April 27, 2010
Thanks, Edith, for continuing the discussion on women and the Church. As women who are "lay, Catholic, and modern," if we don't discuss this in depth repeatedly, we should pretty much close up shop!
I am fully in agreement with you, Edith, that the third wave of feminism is still cause for head-scratching, and, in my opinion, is the sticking point in the discussion of the possibility of the female priesthood. In our modern culture which celebrates diversity and difference at every possible moment, it strikes me as really counter-cultural to deny the differences between the sexes, and, moreover, not to celebrate them. Now, I understand the motivation for denying femininity in the third wave -- if gender was what was at the root of discrimination by our male counterparts (and let's not pretend that it has not been in history), then it's easier to discuss it as a socially-conditioned attribute that can be overcome in the pursuit of respectable treatment. Clearly this was not the most liberating (or most logical) way to proceed, but it is at the very least understandable. We know now, thanks to science and to theological anthropology, that the difference in genders is something beautiful, and when one works within one's sex, one experiences real liberation (certainly, though, all of this hinges on an appreciation of the differences by the sexes themselves of their own gender and the opposite gender).
So, that being said, the question remains why it is still inappropriate (and I mean that literally) for women to be Roman Catholic priests. I think the points about Christ's knowledge of what He was doing at the Last Supper, apostolic tradition, and numerous other arguments are all sound, valid, and convincing. However, we must really look to see what else lies at the root of the question. Is there not a misunderstanding of what the priesthood is? The priesthood cannot be likened to a position of a CEO or an editor-in-chief, or even a motivational speaker. Nor can the priesthood be likened to the role of Protestant pastor or a Jewish rabbi. It is not only a mission to inspire the faithful. The Catholic priesthood is one of the most supreme manifestations of total self-donation to the Bride of Christ, the Church. Think of men at their ordination who lay prostrate on the floor. If the Theology of the Body tells us anything about masculine anthropology, it is that the male is the one who donates, who totally gives, to the female. This donation can involve the love of charity, which of course the female is called to do as well. But donation, well, that seems to me to be particularly masculine, while receptivity feminine. When this is transferred to the supernatural, we have the spousal theology of the priest marrying the Church. How beautiful is this difference.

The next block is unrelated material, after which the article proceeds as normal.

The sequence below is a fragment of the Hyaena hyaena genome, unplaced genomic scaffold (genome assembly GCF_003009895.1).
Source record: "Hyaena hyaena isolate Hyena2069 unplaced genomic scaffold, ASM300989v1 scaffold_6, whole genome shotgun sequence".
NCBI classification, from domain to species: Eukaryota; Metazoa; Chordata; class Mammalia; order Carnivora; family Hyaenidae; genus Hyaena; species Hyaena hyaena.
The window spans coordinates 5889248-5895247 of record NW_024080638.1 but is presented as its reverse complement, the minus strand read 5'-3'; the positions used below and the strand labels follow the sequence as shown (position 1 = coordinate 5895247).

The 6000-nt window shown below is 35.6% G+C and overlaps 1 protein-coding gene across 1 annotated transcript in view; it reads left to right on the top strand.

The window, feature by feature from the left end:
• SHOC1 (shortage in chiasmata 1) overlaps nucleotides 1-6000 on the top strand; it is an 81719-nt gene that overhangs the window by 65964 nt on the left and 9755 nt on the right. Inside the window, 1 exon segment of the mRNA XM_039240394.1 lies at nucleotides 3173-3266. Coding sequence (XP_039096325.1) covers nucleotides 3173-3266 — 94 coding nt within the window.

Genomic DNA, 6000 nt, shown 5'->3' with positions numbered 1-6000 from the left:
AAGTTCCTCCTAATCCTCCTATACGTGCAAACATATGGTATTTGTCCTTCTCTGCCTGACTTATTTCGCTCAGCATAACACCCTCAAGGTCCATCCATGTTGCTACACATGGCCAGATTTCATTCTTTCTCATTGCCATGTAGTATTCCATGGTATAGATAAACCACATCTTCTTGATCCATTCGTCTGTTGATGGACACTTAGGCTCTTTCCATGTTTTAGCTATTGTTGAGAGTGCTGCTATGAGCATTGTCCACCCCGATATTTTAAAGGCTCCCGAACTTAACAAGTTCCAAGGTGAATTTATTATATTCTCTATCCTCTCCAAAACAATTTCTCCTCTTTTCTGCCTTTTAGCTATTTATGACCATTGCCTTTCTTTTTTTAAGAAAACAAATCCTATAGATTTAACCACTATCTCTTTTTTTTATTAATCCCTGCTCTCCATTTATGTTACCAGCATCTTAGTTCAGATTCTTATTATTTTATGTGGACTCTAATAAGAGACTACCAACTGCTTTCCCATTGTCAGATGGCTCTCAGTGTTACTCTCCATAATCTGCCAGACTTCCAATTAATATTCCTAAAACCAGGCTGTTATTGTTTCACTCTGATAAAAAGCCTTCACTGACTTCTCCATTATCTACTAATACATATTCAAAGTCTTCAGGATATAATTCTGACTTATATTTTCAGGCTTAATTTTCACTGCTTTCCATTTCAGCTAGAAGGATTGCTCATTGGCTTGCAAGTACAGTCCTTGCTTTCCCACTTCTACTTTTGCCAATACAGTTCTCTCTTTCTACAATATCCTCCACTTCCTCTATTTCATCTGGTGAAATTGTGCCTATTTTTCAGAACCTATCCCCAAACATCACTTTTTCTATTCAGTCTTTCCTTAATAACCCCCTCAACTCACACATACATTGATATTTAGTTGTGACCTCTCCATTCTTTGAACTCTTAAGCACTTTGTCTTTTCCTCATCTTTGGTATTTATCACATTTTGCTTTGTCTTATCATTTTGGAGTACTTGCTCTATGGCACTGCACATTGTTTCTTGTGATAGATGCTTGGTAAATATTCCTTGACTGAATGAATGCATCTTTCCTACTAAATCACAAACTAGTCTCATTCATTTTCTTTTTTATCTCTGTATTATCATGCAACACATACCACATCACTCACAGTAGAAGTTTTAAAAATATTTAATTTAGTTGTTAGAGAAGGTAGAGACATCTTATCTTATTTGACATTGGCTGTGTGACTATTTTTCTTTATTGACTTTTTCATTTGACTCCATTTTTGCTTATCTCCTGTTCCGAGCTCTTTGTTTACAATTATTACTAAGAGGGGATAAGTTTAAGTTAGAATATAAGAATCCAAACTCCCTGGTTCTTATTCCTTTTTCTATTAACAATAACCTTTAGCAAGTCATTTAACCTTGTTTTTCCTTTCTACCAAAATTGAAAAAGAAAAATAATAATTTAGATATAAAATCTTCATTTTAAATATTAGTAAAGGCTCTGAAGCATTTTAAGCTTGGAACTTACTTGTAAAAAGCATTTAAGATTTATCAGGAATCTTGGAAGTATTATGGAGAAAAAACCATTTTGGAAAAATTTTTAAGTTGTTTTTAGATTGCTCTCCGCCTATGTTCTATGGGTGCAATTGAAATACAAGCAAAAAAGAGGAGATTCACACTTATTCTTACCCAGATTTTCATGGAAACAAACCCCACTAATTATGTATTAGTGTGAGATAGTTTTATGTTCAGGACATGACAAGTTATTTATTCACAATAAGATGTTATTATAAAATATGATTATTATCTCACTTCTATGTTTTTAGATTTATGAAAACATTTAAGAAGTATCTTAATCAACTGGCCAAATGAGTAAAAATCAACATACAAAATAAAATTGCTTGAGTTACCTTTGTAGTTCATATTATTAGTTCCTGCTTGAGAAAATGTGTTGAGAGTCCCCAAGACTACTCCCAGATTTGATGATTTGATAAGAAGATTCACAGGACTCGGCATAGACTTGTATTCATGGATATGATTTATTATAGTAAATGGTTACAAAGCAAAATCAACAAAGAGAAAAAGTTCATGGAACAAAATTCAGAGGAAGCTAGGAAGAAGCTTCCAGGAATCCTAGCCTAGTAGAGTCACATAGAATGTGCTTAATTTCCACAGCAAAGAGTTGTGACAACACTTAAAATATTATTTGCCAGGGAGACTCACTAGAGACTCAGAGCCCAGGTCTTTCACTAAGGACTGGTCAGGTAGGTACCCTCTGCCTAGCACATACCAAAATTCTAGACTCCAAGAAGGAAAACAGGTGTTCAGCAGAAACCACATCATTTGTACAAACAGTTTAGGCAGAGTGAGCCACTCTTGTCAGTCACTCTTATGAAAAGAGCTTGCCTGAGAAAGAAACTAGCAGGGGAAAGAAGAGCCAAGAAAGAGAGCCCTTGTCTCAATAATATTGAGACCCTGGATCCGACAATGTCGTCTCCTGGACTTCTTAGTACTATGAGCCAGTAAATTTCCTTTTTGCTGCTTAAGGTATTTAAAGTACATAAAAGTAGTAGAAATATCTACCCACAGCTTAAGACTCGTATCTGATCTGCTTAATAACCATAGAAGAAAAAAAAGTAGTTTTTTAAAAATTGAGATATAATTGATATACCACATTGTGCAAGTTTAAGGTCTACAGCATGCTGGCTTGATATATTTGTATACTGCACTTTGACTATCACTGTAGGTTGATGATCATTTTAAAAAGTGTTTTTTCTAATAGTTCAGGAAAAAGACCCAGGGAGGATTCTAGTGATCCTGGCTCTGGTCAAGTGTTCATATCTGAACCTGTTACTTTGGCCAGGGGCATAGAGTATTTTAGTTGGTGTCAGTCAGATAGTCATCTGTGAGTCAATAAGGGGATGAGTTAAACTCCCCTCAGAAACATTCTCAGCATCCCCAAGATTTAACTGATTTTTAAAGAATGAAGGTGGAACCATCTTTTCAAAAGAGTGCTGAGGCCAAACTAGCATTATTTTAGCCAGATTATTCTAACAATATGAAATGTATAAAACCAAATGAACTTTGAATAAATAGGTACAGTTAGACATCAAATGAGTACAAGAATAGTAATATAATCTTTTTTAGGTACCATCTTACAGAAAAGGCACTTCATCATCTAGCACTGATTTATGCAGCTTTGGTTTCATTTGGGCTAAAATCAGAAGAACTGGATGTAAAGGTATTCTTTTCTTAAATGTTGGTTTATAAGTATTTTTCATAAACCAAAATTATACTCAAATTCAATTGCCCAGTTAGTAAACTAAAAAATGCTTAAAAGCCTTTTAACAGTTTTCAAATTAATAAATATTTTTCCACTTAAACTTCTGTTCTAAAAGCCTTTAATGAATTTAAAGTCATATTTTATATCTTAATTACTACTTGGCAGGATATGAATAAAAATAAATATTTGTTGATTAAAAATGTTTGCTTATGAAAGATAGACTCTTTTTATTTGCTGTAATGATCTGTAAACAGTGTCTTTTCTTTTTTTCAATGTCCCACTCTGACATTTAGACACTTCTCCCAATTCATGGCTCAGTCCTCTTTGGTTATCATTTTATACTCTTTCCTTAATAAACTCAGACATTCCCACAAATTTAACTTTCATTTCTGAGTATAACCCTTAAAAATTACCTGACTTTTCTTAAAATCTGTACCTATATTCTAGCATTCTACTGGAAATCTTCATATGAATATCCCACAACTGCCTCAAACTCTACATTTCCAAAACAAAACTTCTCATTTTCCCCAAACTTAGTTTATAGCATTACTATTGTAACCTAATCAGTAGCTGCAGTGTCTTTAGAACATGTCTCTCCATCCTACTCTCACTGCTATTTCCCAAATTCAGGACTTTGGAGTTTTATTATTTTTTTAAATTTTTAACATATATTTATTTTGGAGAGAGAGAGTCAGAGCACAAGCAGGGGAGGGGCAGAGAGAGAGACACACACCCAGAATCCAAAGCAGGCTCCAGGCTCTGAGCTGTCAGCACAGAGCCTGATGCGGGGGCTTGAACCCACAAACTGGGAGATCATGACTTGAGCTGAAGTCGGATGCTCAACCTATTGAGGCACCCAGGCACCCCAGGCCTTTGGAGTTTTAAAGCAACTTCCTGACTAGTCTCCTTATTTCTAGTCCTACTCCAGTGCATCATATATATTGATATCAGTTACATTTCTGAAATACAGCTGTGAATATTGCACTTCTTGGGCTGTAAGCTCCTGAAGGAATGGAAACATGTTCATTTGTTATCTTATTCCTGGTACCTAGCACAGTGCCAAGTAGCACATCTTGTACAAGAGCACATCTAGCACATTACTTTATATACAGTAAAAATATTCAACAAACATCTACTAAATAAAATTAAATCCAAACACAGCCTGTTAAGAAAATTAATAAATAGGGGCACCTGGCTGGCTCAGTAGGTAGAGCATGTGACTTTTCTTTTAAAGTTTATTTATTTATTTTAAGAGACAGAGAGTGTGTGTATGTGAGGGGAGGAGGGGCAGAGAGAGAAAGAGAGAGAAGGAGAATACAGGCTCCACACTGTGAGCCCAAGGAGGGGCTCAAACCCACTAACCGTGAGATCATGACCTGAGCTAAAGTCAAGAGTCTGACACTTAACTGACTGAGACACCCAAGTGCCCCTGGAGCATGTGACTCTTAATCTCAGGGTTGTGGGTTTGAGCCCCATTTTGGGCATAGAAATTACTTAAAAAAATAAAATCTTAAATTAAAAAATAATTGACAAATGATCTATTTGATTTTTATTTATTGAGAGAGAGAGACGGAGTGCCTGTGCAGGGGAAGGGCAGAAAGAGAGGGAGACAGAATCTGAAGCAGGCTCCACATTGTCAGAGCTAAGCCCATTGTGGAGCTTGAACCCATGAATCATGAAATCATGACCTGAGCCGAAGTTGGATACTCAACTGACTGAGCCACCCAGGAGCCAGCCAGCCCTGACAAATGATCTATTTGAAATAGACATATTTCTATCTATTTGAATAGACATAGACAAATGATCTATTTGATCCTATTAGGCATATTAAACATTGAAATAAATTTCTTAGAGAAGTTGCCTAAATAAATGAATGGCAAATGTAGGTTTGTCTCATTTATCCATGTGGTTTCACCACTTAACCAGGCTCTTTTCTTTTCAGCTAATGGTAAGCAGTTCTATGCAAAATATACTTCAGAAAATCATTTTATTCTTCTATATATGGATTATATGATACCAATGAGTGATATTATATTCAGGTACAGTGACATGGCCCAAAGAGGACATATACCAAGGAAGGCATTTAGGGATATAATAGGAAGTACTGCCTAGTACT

Now, with regard to the feminization of the Church referenced in the Aglialoro's op-ed on Inside Catholic, I find myself in disagreement with most of his assessment. Throughout the history of the Church women have been known to fill up the pews, to outwardly express their religiosity. To suggest that the proportion of women to men in the pews is some sort of fruit of radical feminism or side effect of Vatican II is ridiculous on all counts. If men are not finding themselves in the pews on Sunday (or living out a daily religiosity), it is not because they cannot be "real men" in the Church. The Church (yes, even post-Vatican II), is where natural men become heroic soldiers for Christ.
He writes (admittedly with exaggeration):
All of this is to say that I'm not 100% convinced that the discussions about gender differences are best serving the faithful.
Thoughts of Julian at 6:00 AM